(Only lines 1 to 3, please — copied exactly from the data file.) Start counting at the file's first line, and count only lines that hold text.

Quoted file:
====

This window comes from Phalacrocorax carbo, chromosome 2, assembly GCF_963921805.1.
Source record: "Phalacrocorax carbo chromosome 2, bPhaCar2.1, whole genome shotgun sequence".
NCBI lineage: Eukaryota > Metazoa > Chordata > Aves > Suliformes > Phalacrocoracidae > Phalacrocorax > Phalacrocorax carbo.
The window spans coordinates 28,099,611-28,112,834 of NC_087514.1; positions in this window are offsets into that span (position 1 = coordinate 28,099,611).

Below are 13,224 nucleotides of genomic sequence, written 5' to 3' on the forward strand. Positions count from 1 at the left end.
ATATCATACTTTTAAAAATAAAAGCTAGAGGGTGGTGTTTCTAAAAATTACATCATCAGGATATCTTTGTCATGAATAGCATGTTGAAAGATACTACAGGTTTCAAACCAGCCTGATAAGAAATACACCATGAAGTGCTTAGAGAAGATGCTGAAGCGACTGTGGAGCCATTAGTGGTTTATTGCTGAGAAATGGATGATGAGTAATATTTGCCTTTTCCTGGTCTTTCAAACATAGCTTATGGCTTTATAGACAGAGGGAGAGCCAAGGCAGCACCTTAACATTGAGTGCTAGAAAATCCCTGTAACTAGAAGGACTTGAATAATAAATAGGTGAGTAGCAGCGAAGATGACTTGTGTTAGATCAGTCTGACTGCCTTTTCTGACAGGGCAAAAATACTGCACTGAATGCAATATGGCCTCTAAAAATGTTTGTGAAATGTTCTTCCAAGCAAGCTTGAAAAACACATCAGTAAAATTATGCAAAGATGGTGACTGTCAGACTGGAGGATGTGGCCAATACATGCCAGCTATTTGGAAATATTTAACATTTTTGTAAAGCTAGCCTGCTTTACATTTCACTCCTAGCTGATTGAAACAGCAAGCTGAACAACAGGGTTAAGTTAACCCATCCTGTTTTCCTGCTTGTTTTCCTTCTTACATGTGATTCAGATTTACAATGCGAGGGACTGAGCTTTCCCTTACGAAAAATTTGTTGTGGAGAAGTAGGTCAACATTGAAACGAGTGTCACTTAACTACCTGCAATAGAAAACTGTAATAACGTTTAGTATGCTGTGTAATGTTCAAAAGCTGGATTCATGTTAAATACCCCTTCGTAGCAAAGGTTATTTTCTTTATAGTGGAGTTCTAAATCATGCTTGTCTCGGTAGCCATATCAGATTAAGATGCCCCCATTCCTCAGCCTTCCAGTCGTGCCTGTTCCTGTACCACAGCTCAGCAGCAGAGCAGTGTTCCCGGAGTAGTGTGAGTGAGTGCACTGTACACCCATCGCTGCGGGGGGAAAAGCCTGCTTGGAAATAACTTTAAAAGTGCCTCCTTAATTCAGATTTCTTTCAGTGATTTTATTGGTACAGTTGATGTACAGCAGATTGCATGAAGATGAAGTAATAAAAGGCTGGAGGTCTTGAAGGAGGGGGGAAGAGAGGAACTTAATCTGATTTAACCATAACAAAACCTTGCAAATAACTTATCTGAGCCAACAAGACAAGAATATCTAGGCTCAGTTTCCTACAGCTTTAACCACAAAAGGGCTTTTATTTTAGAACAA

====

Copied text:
This window comes from Phalacrocorax carbo, chromosome 2, assembly GCF_963921805.1.
Source record: "Phalacrocorax carbo chromosome 2, bPhaCar2.1, whole genome shotgun sequence".
NCBI lineage: Eukaryota > Metazoa > Chordata > Aves > Suliformes > Phalacrocoracidae > Phalacrocorax > Phalacrocorax carbo.